Prism offers a choice of three algorithms for controlling the FDR. The three algorithms all work in a similar manner.

1.Calculate a P value for each comparison.

2.Rank the P values from low to high.

3. Start with the largest P value.

4.Compute a threshold for the largest P value. That threshold value depends on the number of P values being looked at. For the method of Benjamini, Krieger and Yekutieli, the threshold also depends on the estimate of the number of true null hypotheses provided by the method.

5. If the P value is less than the threshold, then all P values are flagged as discoveries, and you are done. Otherwise, continue.

6.Go to the second largest P value.

7.Compute a threshold for the second highest P value. This threshold will be smaller than the threshold for the largest P value. Computing the threshold (see below) depends on the rank of the P value, the number of P values and (for the method of Benjamini, Krieger and Yekutieli) the estimate of the number of true null hypotheses (computed by the method; nothing for you to think about).

8. If the P value is less than the threshold, that P value and all smaller ones are flagged as discoveries and you are done. Otherwise continue.

9.Go to the next P lower value.

10.Compute a threshold for this rank. It will be smaller than the previous threshold.

11. If the P value is less than the threshold, that P value and all smaller ones are flagged as discoveries and you are done. Otherwise repeat steps 9-10 until done.

The difference between the three methods is how they compute the threshold values. The table below gives the details, where Q is the desired false discovery rate (as a percentage), N is the number of P values in the set, and Ntrue is the number of the null hypotheses estimated to be true (part of the second method below). Define q to equal Q/100. This converts the value you enter as a percentage into a fraction.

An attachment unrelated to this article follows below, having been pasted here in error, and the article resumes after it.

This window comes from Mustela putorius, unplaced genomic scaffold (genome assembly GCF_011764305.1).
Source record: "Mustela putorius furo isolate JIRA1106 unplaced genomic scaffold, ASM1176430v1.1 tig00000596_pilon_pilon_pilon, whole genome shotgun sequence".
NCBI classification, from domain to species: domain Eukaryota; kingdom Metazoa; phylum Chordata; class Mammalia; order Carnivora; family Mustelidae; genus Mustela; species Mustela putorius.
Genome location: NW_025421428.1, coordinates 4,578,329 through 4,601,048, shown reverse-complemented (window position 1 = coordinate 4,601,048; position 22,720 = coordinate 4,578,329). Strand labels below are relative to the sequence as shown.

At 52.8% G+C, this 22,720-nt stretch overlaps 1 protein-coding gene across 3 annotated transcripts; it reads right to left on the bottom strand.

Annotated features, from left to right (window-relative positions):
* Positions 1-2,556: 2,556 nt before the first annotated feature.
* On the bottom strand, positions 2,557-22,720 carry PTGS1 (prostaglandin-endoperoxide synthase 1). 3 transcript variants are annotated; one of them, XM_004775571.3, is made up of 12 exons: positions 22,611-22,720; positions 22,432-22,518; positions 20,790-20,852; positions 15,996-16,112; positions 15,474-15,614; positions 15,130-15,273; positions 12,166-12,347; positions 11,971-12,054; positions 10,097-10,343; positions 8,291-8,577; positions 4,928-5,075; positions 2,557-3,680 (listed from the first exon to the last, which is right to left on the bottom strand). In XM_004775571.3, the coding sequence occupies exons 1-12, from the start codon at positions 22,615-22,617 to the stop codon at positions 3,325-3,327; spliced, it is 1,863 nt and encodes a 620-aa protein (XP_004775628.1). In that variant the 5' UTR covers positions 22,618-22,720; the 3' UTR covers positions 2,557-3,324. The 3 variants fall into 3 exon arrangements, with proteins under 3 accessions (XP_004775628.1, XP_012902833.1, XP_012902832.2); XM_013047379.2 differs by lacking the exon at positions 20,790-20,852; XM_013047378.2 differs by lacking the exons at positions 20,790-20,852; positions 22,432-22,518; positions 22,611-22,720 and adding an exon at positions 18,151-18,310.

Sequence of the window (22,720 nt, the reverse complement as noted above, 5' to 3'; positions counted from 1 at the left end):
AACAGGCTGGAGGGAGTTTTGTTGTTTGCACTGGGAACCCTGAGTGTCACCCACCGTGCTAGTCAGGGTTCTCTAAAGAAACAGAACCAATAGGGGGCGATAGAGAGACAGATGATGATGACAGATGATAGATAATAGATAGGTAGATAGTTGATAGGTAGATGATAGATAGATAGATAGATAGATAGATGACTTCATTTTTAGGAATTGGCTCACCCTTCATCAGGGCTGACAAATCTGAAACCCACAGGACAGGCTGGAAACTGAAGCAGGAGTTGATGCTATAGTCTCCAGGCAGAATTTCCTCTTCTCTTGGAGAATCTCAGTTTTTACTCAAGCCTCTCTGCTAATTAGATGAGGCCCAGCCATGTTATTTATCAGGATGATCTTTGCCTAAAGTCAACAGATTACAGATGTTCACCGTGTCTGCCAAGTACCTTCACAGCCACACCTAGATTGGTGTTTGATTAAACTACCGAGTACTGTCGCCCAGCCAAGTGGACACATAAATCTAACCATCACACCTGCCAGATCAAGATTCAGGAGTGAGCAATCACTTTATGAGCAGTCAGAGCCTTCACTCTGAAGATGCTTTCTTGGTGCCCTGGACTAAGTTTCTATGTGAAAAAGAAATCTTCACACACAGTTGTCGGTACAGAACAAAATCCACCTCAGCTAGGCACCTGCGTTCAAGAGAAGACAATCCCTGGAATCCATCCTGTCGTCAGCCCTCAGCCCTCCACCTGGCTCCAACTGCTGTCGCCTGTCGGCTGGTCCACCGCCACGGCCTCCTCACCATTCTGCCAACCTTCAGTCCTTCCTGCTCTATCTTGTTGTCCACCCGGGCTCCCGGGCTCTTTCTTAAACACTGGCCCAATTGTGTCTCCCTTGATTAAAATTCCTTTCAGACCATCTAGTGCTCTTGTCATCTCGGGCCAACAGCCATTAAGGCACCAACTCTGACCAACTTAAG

Method |
Threshold for smallest P value |
Threshold for largest P value |

Original method of Benjamini and Hochberg (1) |
q/n |
q |

Two-stage step-up method of Benjamini, Krieger and Yekutieli (2) |
q/[(1+q)Ntrue] |
[q/(1+q)] * (N / Ntrue) |

Corrected method of Benjamini & Yekutieli (3) |
q/[N* (1 + 1/2 + 1/3 + ... + 1/N)] |
q /(1 + 1/2 + 1/3 + ... + 1/N) |

Notes:

•The variable q is defined to be Q/100, where Q is the desired false discovery rate (as a percentage) you enter.

•The thresholds for the P values between the smallest and largest are determined by a linear interpolation between those extremes.

•The threshold is computed as a fraction (not a percentage), to compare to a P value.

Here is a graph showing the thresholds for analyzing 20 P values (N=20), you set Q=5% and Ntrue=12 (computed by the BKY method from the data, and only applicable for the red line). You can see that the two-stage linear step-up method method of Benjamini, Krieger and Yekuteili (red) has largest thresholds so has the most power, and the corrected method of Benjamini & Yekutieli (green) has the least power. You can also see that the methods diverge the most when computing the threshold for the largest P values and nearly converge for smaller P values.

1.Benjamini, Y. & Hochberg, Y. Controlling the false discovery rate: a practical and powerful approach to multiple testing. Journal of the Royal Statistical Society. Series B (Methodological) 289–300 (1995).

2.Benjamini, Y., Krieger, A. M. & Yekutieli, D. Adaptive linear step-up procedures that control the false discovery rate. Biometrika 93, 491–507 (2006). We use the method defined in section 6 of this paper, the two-stage linear step-up procedure.

3.Benjamini, Y., & Yekutieli, D. (2001). The control of the false discovery rate in multiple testing under dependency. Annals of statistics, 1165–1188.